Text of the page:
All of this data confirms a great hunger for insight. After all, everything and everyone has changed. Content creators currently have a great opportunity to shine, says Debbie Hindle: “Now is the time to put forward any insights into the travel industry you might have. What are your audiences thinking? What are they looking for? Are they searching for long haul, or short haul travel destinations? Put all of the information you can gather into a media pack, and find creative ways for sharing audience insights with the rest of the world.”

As an example, she mentions a 2020 video storytelling cooperation between Storytravelers and Visit Sweden, called “My Swedish Heart”, resulting in record views on platforms such as Vimeo and YouTube:


In 2021, everybody in the travel industry has the same problem, message and audience. Once recovery begins, it is going to be the most competitive year the travel industry has ever seen – for fewer visitors.

The pandemic, Debbie explains, has “escalated media trends that have already been happening over the past few years. Take a look at the BBC, for example: In 2020, more people consumed its content through digital channels than traditional broadcasting means.”

Podcasts shot up to a record high of 500 million in 2020, compared to ‘just’ 558,000 in 2018. Social media, online video, video on demand and streaming services have increased dramatically across all age groups. There is a bigger potential target group on Social Media than there has ever been before. Fashion shows, she mentions, have been very innovative on TikTok, but many brands weren’t quite so innovative.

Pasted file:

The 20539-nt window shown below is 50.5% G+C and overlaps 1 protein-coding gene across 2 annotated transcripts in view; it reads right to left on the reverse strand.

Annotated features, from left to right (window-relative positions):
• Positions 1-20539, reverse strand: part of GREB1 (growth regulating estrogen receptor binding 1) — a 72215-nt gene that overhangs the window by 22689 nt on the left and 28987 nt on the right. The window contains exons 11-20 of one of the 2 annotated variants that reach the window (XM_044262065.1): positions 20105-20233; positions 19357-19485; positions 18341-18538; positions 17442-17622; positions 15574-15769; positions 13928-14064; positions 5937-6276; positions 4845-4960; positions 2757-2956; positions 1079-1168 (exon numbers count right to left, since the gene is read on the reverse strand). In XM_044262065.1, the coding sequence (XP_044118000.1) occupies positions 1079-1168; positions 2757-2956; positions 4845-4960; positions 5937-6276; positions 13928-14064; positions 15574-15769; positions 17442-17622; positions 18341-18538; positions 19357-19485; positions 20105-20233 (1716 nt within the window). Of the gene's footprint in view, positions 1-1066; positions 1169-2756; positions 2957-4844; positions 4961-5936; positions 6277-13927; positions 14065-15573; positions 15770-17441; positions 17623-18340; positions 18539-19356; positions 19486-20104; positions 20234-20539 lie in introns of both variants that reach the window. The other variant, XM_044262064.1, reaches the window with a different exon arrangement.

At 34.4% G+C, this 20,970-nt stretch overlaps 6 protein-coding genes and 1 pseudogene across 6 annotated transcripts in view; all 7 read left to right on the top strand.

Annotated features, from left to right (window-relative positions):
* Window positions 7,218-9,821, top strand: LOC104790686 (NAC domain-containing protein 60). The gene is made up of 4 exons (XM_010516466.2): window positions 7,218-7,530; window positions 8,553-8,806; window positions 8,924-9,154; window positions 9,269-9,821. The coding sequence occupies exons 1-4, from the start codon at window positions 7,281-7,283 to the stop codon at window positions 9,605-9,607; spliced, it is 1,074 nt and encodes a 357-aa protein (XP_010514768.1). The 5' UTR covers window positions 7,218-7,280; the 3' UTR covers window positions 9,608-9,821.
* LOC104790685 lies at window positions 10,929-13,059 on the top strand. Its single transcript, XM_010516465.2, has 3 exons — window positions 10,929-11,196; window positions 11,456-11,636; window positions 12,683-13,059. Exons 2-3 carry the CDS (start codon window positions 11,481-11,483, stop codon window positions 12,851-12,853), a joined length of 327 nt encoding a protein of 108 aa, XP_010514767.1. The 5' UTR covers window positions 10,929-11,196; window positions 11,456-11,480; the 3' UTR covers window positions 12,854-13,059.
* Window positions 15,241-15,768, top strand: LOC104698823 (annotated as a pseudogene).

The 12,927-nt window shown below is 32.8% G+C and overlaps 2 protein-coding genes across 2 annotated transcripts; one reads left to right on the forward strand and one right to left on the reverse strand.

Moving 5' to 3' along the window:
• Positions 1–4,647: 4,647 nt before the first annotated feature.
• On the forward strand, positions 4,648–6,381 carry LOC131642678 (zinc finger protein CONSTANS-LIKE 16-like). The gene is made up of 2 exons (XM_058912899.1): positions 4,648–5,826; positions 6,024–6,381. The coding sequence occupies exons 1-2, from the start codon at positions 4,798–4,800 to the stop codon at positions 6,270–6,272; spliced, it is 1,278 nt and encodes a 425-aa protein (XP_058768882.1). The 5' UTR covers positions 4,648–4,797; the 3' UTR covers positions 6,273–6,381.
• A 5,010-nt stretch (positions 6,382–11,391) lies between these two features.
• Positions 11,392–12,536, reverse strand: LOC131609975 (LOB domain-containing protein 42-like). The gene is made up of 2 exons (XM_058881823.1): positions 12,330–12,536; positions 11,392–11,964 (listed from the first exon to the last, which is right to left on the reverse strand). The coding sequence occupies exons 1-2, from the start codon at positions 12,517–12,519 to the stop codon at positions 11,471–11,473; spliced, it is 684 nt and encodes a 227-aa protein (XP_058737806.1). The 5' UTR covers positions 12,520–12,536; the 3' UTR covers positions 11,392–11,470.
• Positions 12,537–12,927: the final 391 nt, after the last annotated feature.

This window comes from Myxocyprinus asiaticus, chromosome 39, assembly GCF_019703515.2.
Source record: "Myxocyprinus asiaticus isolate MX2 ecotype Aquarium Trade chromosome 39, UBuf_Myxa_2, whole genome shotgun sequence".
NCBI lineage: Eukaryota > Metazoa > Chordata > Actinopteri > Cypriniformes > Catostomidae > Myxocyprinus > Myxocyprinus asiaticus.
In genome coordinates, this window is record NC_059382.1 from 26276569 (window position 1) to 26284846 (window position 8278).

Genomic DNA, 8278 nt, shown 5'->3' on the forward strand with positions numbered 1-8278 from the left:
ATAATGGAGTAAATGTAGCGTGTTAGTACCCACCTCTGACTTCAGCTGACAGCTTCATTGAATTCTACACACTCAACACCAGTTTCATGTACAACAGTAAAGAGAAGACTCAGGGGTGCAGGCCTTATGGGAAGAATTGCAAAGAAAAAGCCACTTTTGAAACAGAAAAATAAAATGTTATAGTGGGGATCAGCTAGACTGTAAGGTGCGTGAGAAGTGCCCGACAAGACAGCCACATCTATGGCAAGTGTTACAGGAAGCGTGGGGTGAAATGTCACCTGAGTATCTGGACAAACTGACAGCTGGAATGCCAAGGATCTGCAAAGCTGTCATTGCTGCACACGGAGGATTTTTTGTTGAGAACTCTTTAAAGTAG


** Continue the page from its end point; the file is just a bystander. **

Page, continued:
So how can you reimagine your role in this “brave new world” of travelling?

Concluding, Debbie Hindle mentions that it is important to stand out in a sea of same-ness. The world is likely to “open up at different times” (vaccination levels and individual health crises prevailing), thus new target groups are likely to emerge in the process. One example is a live stream of little penguins broadcast from Australia to the UK, on the Independent TV, raising an awareness (and potential desire for travel) for a place called Philipp Island. Another is of a company called Virtualtrips, helping small entrepreneurs become virtual guides: At the end of your virtual tour (for example through the city of Budapest), you pay the guide an online tip. #SingaporeImagine is another campaign targeted at post-Corona travel opportunities in the market.


#PropelForward on sustainable travel, and transforming travel’s impact on communities.

Elke Dens, of Visit Flanders Tourism Board (follow Elke on Twitter through @ElkeDens) talks about a shift in destination management organisations from managing tourists to enabling communities. “Sustainable behaviour must be at the forefront of how we re-envisage travel”, she says, talking about a need for balance between residents’ interests and visitors’ desires to explore. Meaningful connections are to be key in this process, moving from storytelling to story-doing. This allows visitors to get to know local people on a deeper level and encourage more respect. The move has to be from volume to value, with tourism providing a means rather than an end. Specific interest travel, she says, does not necessarily invite mass tourism. Efforts should therefore be made on finding the right balance between the two.